The **Poisson distribution** and the **normal distribution** are two of the most commonly used probability distributions in statistics.

This tutorial provides a quick explanation of each distribution along with two key differences between the distributions.

**An Overview: The Poisson Distribution**

The **Poisson distribution** describes the probability of obtaining *k* successes during a given time interval.

If a random variable *X* follows a Poisson distribution, then the probability that *X* = *k* successes can be found by the following formula:

**P(X=k) = λ ^{k} * e^{– λ} / k!**

where:

**λ:**mean number of successes that occur during a specific interval**k:**number of successes**e:**a constant equal to approximately 2.71828

For example, suppose a particular hospital experiences an average of 2 births per hour. We can use the formula above to determine the probability of experiencing 3 births in a given hour:

**P(X=3) **= 2^{3} * e^{– 2} / 3! = **0.1805**

The probability of experiencing 3 births in a given hour is **0.1805**.

**An Overview: The Normal Distribution**

The **normal distribution** describes the probability that a random variable takes on a value within a given interval.

The probability density function of a normal distribution can be written as:

**P(X=x) = (1/σ√2π)e ^{-1/2((x-μ)/σ)2}**

where:

**σ:**Standard deviation of the distribution**μ:**Mean of the distribution**x:**Value for the random variable

For example, suppose the weight of a certain species of otters is normally distributed with μ = 40 pounds and σ = 5 pounds.

If we randomly select an otter from this population, we can use the following formula to find the probability that it weighs between 38 and 42 pounds:

P(38 < X < 42) = (1/σ√2π)e^{-1/2((42-40)/5)2} – (1/σ√2π)e^{-1/2((38-40)/5)2} = **0.3108**

The probability that the randomly selected otter weighs between 38 and 42 pounds is **0.3108**.

**Difference #1: Discrete vs. Continuous Data**

The first difference between the Poisson and normal distribution is the type of data that each probability distribution models.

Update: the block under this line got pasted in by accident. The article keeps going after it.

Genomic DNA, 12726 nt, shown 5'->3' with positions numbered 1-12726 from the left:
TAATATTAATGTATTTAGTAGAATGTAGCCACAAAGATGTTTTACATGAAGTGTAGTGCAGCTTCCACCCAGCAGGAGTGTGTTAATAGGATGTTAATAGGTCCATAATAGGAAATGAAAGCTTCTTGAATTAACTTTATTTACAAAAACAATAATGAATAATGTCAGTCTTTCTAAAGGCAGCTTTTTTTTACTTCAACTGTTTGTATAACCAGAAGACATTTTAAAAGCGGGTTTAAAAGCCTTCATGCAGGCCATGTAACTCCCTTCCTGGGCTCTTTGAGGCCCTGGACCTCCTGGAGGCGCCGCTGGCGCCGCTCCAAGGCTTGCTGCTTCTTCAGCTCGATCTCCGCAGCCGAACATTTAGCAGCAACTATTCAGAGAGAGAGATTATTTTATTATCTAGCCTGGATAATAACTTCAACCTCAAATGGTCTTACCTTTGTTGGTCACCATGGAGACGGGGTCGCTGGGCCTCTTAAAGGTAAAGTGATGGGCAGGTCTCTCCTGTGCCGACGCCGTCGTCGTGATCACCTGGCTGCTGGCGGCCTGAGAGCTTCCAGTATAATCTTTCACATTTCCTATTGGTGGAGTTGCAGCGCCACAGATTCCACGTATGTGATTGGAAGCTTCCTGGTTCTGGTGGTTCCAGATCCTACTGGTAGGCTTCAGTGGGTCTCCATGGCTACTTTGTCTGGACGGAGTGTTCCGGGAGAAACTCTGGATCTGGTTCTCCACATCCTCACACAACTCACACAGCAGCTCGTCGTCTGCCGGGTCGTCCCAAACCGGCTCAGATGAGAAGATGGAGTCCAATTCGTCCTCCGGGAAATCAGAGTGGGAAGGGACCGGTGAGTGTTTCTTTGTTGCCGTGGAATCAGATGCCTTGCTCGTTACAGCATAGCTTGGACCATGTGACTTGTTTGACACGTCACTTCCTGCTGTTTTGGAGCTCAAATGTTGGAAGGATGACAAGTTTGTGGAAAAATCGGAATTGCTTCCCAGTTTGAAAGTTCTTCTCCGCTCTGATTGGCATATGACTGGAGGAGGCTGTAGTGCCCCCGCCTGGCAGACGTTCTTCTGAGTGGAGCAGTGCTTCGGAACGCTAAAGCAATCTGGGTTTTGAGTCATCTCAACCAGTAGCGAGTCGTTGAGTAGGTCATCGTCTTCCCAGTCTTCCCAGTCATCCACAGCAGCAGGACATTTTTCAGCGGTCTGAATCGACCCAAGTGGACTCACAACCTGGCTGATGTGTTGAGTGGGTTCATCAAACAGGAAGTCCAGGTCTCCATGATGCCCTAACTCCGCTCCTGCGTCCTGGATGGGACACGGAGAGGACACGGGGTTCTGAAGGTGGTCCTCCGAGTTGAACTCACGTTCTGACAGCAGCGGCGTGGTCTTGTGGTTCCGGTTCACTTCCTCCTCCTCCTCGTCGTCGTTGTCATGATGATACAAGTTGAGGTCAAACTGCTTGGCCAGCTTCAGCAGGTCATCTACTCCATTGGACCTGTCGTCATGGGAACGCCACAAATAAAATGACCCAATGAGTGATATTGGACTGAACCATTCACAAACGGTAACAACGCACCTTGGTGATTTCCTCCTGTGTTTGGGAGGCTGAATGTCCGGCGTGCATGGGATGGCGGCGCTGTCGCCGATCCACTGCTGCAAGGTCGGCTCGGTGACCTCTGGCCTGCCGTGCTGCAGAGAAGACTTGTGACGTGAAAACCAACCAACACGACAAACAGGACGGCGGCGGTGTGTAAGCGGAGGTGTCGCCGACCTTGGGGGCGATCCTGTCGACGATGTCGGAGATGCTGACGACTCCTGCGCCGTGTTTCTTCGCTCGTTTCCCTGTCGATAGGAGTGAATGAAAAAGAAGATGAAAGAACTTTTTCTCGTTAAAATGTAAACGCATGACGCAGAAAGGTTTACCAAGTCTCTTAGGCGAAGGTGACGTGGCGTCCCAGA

A **Poisson distribution** is used when you’re working with **discrete data** that can only take on integer values equal to or greater than zero. Some examples include:

- Number of calls received per hour at a call center
- Number of customers per day at a restaurant
- Number of car accidents per month

In each scenario, the random variable can only take on a value of 0, 1, 2, 3, etc.

A **normal distribution** is used when you’re working with **continuous data** that can take on *any* value from negative infinity to positive infinity. Some examples include:

- Weight of a certain animal
- Height of a certain plant
- Marathon times of females
- Temperature in Celsius

In these scenarios, the random variables can take on *any* value like -11.3, 21.343435, 85, etc.

**Difference #2: Shape of the Distributions**

The second difference between the Poisson and normal distribution is the shape of the distributions.

A **normal distribution** will always exhibit a bell shape:

However, the shape of the Poisson distribution will vary based on the mean value of the distribution.

For example, a Poisson distribution with a small value for the mean like **μ = 3** will be highly right skewed:

However, a Poisson distribution with a larger value for the mean like **μ = 20** will exhibit a bell shape just like the normal distribution:

Notice that the lower bound for a Poisson distribution will always be zero no matter what the value for the mean is because a Poisson distribution can only be used with integer values that are equal to or greater than zero.

**Additional Resources**

The following tutorials provide additional information about the Poisson distribution:

An Introduction to the Poisson Distribution

The Four Assumptions of the Poisson Distribution

5 Real-Life Examples of the Poisson Distribution

The following tutorials provide additional information about the normal distribution:

An Introduction to the Normal Distribution

6 Real-Life Examples of the Normal Distribution

Normal Distribution Dataset Generator